When Disney Ordered Ike Perlmutter to Stop Blocking Black Panther and Captain Marvel Movies
Disney executive Bob Iger's new autobiography The Ride of A Lifetime, looks at a number of contentious moments in Disney's history, including dealing with Marvel Studios. And includes the claim that Iger overruled concerns about the box office potential of Black Panther and Captain Marvel and ordered Marvel Comics chair Ike Perlmutter to put the movies into development.
The book states that current Marvel Studios head Kevin Feige was on board with both movies, but cites an unnamed Marvel exec in the New York offices that movies led by Black actors underperformed in the international film market. Bleeding Cool also broke the story four years ago from the Sony Wikileaks files, that Perlmutter sent e-mails to Sony's Michael Lynton pointing out the poor performance of superhero movies with women leads.
As we discussed on the phone, below are just a few examples. There are more.
1. Electra (Marvel) – Very bad idea and the end result was very, very bad. http://www.boxofficemojo.com/movies/?id=elektra.htm
2. Catwoman (WB/DC) – Catwoman was one of the most important female character within the Batmanfranchise. This film was a disaster. http://www.boxofficemojo.com/movies/?id=catwoman.htm
3. Supergirl – (DC) Supergirl was one of the most important female super hero in Superman franchise. This Movie came out in 1984 and did $14 million total domestic with opening weekend of $5.5 million. Again, another disaster.
Iger responded, that such conventional wisdom was outdated, and limited opportunities for filmmakers and for films that might resonate with international audiences worldwide. "I've been in the business long enough to have heard every old argument in the book, and I've learned that old arguments are just that: old, and out of step with where the world is and where it should be. We had a chance to make a great movie and to showcase an underrepresented segment of America, and those goals were not mutually exclusive. I called Ike and told him to tell his team to stop putting up roadblocks and ordered that we put both Black Panther and Captain Marvel into production."
It may also be worth pointing out that Perlmutter had greater influence on the television studios productions than the movies, which saw TV series such as Agent Carter and Jessica Jones starring lead solo female characters, and Luke Cage with a lead black character and a large black cast. Perlmutter's beef seems to concern movies rather than TV – and from a purely financial perspective, and not taking into account changes in culture and society, he may have been technically right – but would also have to ignore comics-adjacent movies such as Tomb Raider. Or the plethora of superhero movies that bombed despite having white male leads.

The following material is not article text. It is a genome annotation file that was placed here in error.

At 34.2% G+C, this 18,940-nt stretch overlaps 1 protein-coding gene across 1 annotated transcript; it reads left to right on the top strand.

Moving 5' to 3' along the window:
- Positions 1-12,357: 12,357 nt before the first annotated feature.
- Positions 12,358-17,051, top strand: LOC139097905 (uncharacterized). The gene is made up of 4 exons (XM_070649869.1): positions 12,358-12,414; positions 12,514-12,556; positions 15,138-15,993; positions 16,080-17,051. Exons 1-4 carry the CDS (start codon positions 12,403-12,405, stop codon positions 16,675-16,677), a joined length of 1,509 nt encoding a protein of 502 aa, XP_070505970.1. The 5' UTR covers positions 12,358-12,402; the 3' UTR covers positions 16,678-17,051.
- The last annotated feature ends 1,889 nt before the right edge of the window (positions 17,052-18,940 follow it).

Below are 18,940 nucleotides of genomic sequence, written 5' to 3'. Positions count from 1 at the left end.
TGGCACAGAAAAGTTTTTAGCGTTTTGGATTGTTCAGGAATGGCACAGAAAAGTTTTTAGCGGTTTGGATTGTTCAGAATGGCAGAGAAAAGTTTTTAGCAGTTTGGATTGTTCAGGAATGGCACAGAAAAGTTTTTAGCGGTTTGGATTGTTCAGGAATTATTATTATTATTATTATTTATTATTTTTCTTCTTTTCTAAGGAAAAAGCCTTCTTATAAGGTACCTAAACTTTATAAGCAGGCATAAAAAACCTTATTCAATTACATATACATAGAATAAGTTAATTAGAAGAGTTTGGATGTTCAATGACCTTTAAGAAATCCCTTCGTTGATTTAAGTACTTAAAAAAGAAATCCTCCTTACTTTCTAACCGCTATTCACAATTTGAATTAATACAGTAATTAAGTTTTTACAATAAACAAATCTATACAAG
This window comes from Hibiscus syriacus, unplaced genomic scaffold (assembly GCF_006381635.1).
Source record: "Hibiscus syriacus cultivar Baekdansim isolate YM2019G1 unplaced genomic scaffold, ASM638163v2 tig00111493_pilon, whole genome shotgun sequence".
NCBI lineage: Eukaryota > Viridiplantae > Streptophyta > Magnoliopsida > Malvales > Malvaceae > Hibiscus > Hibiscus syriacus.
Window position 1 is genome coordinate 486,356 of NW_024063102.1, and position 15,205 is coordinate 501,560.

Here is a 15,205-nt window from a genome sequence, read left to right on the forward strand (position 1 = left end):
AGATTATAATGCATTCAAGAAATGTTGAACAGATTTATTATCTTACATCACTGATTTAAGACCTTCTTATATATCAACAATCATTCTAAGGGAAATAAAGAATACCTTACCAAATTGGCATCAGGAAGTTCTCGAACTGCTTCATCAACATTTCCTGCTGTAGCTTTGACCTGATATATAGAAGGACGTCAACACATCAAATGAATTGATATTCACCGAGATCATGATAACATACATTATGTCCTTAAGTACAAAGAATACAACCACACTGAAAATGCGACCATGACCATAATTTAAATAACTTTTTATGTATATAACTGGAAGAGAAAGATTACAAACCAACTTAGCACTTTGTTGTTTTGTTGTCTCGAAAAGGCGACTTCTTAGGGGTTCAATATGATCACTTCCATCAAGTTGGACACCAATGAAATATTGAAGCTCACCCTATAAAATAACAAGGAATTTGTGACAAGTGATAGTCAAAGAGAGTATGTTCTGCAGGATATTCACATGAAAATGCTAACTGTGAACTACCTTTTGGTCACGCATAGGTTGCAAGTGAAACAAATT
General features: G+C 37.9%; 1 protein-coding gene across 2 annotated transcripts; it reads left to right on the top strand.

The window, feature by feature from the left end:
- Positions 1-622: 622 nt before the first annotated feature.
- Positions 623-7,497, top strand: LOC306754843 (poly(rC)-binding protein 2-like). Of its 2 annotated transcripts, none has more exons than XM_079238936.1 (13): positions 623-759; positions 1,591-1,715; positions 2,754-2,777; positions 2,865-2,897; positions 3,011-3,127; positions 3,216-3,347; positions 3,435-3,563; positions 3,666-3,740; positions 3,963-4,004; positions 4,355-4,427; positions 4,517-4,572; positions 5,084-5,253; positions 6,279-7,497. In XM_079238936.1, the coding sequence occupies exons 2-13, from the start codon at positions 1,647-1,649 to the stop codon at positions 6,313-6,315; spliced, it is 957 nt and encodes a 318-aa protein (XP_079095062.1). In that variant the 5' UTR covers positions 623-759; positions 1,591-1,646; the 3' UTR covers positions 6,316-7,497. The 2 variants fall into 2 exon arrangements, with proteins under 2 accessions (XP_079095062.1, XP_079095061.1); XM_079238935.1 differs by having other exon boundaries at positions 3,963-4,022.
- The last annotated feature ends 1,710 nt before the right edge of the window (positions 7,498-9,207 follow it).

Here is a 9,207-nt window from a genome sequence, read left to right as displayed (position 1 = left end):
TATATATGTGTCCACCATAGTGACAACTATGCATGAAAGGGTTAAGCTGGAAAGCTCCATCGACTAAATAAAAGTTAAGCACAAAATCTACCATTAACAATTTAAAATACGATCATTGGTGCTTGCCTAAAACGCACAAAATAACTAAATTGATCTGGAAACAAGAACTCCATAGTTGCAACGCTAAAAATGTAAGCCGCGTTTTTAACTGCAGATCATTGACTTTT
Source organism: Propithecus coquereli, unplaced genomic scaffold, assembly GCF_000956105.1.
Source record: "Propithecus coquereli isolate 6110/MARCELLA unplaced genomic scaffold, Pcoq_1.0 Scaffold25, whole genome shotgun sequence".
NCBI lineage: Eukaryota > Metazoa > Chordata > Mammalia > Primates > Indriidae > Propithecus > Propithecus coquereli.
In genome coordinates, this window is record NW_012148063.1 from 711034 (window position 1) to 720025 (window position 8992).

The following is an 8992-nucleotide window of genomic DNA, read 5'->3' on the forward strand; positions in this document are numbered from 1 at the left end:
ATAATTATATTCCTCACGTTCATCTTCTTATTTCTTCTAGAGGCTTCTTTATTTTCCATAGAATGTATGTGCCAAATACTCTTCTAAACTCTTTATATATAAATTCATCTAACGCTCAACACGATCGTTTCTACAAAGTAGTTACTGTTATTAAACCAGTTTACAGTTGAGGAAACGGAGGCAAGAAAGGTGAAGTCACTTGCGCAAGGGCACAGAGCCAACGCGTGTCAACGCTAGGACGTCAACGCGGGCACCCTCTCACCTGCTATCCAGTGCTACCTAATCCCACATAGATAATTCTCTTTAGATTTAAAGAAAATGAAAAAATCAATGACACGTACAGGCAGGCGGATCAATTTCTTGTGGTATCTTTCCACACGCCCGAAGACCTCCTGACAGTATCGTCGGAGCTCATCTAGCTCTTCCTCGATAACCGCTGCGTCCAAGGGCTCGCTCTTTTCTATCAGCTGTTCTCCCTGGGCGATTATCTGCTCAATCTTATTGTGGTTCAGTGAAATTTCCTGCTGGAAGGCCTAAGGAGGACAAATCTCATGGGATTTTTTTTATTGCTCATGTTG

Iger also talked about his decision to take Marvel Comics out of the movie business by giving Marvel Film's head Kevin Feige autonomy, so that the Perlmutter and the Marvel Creative Committee – including Joe Quesada, Brian Bendis, Alan Horn and, at one point, Mark Millar, would have no further influence on the movies being made.
"Kevin is one of the most talented film executives in the business, but my sense was that the strained relationship with New York was threatening his continued success. I knew I had to intervene, and so in May 2015, I made the decision to split Marvel's movie-making unit off from the rest of Marvel and bring it under Alan Horn and the Walt Disney Studios. Kevin would now report directly to Alan, and would benefit from his experience, and the tensions that had built up between him and the New York office would be alleviated."
Perlmutter's representatives did not respond to requests for comment, made yesterday.
Bob Iger's The Ride Of A Lifetime is published by Random House.
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